The wait staff was amazingly courteous and helpful. The crab was fresh and delicious. Overall, it was a memorable dining experience and well worth the splurge.

Budget Tip

Go to the information center by the Ushuaia port to help with bus fare costs. They gave us a form with the different bus companies that showed their advertised prices. The variance was significant and we saved about USD 30 (each) by shopping around and going with the cheapest rate.

Ushuaia highlights

The bus ride from Ushuaia to Puerto Arenas was ~14 hours with multiple stops for customs to leave Argentina and enter Chile. Also, there’s a ferry ride to cross the Strait of Magellan. There is a misconception about how strict the customs agents are with rumors that they will arrest you if you sneak in banned items.

Just declare everything on your form and you will be safe if questioned. For example, we had spices from home that we didn’t want to toss and we declared them. No one even checked us and we passed right through. We believe they’re mainly focused on meat, fruits, and vegetables. We used the bus company TECNI AUSTRAL and paid USD 105 for 2 tickets.

Punta Arenas

Generally, most people bypass this city and take the long trip from Ushuaia straight to Puerto Natales. So while most people disembark here and quickly board another bus to continue, we were happy to stop in this city. The medium-sized city has a lot of charm, enough to keep you busy for 2-3 days.

Monument al Ovejero, The Shepard’s Monument.

We enjoyed walks along the waterfront, a self-guided tour of the history of Chilean-Antarctica, walking the main square, and the beautiful historic cemetery. It was just enough time to stretch our legs for the next bus ride. We enjoyed our stay at <Hostel Ovejero>.  If you don’t have the time, you may not want to make the stop. We had the time and didn’t regret it.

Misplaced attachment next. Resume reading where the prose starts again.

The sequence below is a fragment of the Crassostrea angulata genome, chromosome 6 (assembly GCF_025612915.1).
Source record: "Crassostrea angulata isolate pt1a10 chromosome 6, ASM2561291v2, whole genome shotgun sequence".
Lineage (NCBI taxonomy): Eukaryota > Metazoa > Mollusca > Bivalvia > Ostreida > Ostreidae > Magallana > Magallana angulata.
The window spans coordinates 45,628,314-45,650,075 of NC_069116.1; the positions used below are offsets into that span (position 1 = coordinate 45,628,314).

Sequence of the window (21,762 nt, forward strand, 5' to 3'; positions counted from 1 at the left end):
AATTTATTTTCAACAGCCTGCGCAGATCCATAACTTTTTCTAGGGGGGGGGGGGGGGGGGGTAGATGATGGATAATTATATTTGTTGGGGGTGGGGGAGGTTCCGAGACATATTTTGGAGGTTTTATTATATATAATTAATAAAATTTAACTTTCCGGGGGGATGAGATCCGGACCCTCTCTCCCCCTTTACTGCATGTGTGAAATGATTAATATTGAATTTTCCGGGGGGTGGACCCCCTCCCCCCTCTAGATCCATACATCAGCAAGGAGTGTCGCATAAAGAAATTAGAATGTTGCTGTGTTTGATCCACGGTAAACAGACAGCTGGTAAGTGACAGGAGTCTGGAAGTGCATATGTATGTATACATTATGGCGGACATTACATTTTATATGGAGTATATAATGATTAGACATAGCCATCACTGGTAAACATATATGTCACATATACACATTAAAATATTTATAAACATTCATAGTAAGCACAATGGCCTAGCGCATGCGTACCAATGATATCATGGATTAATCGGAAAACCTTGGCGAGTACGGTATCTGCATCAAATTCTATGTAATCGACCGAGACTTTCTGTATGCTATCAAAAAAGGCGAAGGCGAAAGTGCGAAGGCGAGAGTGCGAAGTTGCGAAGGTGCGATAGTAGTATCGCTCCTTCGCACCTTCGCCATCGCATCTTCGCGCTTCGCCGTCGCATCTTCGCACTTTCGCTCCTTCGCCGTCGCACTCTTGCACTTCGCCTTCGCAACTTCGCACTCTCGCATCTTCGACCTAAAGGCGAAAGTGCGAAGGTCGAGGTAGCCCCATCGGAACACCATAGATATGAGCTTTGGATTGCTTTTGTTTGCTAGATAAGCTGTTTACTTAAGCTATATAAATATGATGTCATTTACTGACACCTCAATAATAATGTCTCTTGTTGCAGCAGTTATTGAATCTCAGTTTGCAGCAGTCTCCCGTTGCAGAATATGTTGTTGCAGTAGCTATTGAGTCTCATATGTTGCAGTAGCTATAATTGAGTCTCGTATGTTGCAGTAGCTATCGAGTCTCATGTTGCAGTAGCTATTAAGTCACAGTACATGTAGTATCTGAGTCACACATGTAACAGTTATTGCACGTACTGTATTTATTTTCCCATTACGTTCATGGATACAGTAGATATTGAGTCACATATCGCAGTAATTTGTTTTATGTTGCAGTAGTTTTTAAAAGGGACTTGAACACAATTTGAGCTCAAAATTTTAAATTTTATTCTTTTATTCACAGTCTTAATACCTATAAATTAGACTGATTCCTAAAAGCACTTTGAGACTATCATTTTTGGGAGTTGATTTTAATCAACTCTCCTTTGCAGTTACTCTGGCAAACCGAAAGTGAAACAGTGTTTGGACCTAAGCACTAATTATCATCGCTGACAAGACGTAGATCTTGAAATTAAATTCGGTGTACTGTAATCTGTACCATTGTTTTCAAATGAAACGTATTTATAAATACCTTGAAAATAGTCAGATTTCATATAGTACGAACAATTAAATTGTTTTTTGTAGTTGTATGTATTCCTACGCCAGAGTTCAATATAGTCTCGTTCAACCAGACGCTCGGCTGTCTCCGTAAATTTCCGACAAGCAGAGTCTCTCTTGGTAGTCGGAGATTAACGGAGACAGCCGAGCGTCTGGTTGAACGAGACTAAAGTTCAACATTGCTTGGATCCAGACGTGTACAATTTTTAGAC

The famous trees of the Cemetery of Punta Arenas.

Budget Tip

Pizza restaurants are big here. Go to <Pizza Gyros>, where the locals are eating! It had the thickest, heartiest pizza we came across and the Gyros were big enough for two to share. Good value for the money.

The bus ride from Puerto Arenas to Puerto Natales was 3 hours. We took Bus Sur and paid USD 49 for 2 tickets. A nice, clean, organized experience.

Puerto Natales

This is where we felt we did not do our homework and ran into some trouble! So pay attention! Visitors come here to visit the famous Torres del Paine National Park and hardcore types complete the “W” trek, which is 5 days of overnight camping or basic dorm-style accommodations, and intense trekking.

A journey through the wilds of Torres del Paine National Park.

We booked 5 nights in this city allowing plenty of time to enjoy this iconic park of Patagonia. Here is what we did not know…the trip from the city center to the national park is ~2.5 hours away! So to get there and back in ONE DAY takes around 5 hours! Not good on bumpy, windy, gravel roads.

Exploring Milodon Cave.

Budget Tip

Note that there is a fee to enter Torres del Paine National Park at ~ USD 30 (ea.), although you can get your ticket stamped to enter again at no cost for the next 2 days.

Torres del Paine – Harry’s Vote for Patagonia’s Best Scenery!

Another downfall? I really wanted to do the glacier ice hike on Glacier Grey. You can find more information <here>. Big Foot Adventures is the sole outfitter allowed to get out on the ice. If you are not staying near the Big Foot’s base or in the hotel located near the glacier (in the park) you cannot bus into the park by the 8: 30-morning excursion departure.